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15 August, 2022 | 02:56 AM

Unlikely NSW Liberal backs in Scott Morrison’s sneaky ministerial moves

Unlikely NSW Liberal backs in Scott Morrison’s sneaky ministerial moves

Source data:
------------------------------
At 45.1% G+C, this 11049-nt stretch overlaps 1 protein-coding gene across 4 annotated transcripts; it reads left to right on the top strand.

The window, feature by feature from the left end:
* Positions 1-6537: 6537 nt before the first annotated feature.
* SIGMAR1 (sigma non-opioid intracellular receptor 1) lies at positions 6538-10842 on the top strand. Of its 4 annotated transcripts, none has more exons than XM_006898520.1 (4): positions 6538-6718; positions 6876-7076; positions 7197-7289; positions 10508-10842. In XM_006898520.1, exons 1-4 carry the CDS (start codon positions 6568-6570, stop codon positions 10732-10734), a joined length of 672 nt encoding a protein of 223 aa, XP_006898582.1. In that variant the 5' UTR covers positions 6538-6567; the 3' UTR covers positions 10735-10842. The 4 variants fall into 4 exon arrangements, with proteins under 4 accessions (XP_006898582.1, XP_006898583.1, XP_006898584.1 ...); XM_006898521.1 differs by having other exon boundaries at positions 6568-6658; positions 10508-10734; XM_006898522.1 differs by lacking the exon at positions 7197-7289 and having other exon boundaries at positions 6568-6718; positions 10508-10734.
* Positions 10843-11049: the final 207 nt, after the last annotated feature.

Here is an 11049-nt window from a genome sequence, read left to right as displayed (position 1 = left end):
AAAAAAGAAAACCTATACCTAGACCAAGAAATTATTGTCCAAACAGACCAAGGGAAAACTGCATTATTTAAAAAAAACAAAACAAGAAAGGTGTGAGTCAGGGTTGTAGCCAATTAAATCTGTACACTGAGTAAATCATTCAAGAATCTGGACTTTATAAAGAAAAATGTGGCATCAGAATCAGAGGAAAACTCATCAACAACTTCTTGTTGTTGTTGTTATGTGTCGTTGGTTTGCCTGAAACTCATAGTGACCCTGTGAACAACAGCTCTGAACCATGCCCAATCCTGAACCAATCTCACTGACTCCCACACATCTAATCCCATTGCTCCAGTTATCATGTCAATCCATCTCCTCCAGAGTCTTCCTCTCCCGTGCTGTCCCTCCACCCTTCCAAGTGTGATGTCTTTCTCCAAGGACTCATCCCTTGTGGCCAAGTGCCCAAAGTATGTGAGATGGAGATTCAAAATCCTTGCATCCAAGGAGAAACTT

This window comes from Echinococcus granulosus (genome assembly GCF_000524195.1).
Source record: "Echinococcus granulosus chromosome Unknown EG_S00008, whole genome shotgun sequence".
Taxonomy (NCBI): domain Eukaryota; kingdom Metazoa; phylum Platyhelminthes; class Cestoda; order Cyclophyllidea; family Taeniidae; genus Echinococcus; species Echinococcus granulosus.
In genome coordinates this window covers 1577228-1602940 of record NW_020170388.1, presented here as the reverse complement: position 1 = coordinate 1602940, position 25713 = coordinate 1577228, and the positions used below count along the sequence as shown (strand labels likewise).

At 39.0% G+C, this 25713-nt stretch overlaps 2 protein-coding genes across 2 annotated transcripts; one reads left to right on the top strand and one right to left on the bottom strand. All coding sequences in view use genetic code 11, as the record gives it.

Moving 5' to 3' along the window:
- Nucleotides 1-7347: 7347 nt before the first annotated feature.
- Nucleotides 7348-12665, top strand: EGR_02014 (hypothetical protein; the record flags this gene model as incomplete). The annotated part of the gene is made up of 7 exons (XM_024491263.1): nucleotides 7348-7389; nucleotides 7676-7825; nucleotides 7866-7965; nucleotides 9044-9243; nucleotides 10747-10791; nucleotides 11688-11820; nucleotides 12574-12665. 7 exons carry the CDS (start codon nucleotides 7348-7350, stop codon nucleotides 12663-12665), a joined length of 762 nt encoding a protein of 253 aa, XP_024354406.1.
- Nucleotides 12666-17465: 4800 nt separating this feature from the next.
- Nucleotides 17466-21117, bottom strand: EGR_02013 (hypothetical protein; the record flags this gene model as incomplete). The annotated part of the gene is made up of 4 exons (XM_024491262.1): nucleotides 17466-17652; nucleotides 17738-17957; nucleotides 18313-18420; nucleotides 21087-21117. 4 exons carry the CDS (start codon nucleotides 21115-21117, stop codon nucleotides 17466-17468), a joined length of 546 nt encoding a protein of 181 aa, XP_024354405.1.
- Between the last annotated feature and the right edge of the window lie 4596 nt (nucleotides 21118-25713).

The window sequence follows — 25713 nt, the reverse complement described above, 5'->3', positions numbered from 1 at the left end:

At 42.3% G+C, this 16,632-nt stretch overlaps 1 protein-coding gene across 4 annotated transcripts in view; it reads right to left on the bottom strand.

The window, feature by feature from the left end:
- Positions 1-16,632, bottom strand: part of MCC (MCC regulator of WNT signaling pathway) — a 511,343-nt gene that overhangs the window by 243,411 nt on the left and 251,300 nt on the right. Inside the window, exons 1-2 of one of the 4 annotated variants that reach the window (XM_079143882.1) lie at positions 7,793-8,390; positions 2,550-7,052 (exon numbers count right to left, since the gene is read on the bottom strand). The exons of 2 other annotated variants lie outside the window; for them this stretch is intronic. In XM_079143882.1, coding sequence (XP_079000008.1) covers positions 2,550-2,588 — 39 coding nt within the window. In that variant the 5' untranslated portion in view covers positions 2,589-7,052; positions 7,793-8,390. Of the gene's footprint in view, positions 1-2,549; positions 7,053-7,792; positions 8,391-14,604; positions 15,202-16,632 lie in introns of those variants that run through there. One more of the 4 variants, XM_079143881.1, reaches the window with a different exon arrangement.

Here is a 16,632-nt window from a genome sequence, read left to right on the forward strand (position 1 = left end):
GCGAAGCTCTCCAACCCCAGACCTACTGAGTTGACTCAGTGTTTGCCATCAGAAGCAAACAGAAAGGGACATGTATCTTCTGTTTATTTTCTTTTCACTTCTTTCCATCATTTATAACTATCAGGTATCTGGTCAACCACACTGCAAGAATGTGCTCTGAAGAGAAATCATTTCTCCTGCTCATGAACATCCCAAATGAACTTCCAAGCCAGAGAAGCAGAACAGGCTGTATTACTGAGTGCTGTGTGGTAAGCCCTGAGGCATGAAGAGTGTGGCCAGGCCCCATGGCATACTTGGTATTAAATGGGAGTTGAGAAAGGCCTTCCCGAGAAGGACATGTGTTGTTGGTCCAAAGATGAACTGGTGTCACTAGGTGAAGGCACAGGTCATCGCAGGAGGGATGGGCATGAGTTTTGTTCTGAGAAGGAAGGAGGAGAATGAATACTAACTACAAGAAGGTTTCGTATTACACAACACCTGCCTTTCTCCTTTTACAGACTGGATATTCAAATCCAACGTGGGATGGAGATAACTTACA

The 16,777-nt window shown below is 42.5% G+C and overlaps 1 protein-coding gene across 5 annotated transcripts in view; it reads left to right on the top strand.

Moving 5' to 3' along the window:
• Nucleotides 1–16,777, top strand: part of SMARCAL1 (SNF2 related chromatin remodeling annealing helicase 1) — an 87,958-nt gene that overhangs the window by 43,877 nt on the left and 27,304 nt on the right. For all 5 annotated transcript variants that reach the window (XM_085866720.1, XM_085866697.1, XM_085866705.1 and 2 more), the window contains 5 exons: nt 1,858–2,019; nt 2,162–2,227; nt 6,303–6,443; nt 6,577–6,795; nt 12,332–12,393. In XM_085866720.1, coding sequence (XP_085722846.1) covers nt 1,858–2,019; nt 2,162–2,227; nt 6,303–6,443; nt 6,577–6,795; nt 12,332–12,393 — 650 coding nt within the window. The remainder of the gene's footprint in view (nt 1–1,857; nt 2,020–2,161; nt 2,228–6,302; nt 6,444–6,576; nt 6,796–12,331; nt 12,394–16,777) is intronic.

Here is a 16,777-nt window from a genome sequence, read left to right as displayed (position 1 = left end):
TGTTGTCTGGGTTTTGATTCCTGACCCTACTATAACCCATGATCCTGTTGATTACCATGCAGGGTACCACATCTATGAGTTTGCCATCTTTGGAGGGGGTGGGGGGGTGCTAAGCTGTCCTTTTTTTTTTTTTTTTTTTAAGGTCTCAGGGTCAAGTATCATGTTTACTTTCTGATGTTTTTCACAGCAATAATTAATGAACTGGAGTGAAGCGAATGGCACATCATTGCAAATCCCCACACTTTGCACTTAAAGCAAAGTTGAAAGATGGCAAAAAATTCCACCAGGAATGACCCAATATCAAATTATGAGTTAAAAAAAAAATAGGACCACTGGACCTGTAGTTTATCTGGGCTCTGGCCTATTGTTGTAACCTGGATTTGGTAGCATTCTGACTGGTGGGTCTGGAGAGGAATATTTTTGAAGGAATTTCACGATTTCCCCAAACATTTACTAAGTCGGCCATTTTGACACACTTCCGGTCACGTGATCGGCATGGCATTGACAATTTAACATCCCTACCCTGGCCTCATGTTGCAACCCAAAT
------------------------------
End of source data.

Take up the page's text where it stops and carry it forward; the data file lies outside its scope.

NSW Treasurer Matt Kean has backed in former prime minister Scott Morrison, congratulating him for “making the right call” to secretly swear himself in as a second resources minister in order to scrap a controversial offshore gas project. Mr Kean has, however, criticised Mr Morrison for not being transparent about his decision to make the unconstitutional move without telling Resources Minister Keith Pitt. Reports have since emerged Mr Morrison had made similar moves before, and had kept his former finance minister Matthias Corman in the dark after he appointed himself as a second health minister and finance minister in the early days of the Covid-19 pandemic, via a secret agreement struck with then-attorney-general Christian Porter. Mr Morrison appointed himself as a second resources minister in late 2021 , in order to scrap the controversial PEP-11 gas project , in a bid to protect blue-ribbon seats from teal independents at the then-upcoming election. An exclusive report by the Australian has revealed that 11 months earlier, Governor-General David Hurley appointed Mr Morrison to take control of the entire department of industry, science, energy and resources. Mr Kean said if Mr Morrison had felt it necessary to take such a step to ultimately protect the environment, it was something he supported. “PEP-11 was something that I was very concerned about; the impact it would have on our environment … I congratulate the (former) prime minister for making the right call on that issue,” Mr Kean said. “I’m backing the decision to cancel the PEP-11 licence. I think that was the right call. “I think that was a good outcome for the environment and the community.” Mr Kean did say, however, he believed transparency was “important” in public life. Mr Kean has been one of the only senior politicians to support Mr Morrison, putting him at odds with former deputy prime minister Barnaby Joyce. Mr Joyce said he fundamentally believed in a “cabinet system of government” rather than a presidential form. “If you don’t like the work a certain cabinet minister is doing, then you talk to them about it. And obviously you have the right to threaten to sack them, or you can sack them,” Mr Joyce told Channel 7. “I think it’s very bad practice when a prime minister or any other senior minister starts having ultimate say over another person’s portfolio.” Prime Minister Anthony Albanese said the reports were “extraordinary and unprecedented” and has asked for briefings from the Department of Prime Minister and Cabinet. “They are seeking advice on this,” Mr Albanese said. “There’s a whole lot of questions arising from this – what did Peter Dutton and other continuing members of the now shadow ministry know about these circumstances? “How is it that the Australian people can be misled? We know now that Scott Morrison was not only being Prime Minister, but was Minister for Health, was Minister for Industry, Science and Resources and was Minister for Finance. “We all know that Scott Morrison had trouble doing the (main) job that he had. Perhaps it was because he was doing so many different jobs that we didn’t know that he had.” Mr Albanese also questioned how the Governor-General could swear in Mr Morrison into portfolios without there being transparency. “It’s clear that the Australian people deserve explanations,” he said. “This is very contrary to our Westminster system. It is unbecoming. It was cynical, and it was just weird. “Australians will be scratching their heads today knowing that the government that they thought was there wasn’t actually the Australian government at all.” Originally published as Unlikely NSW Liberal backs in Scott Morrison’s sneaky ministerial moves Sign up for our emails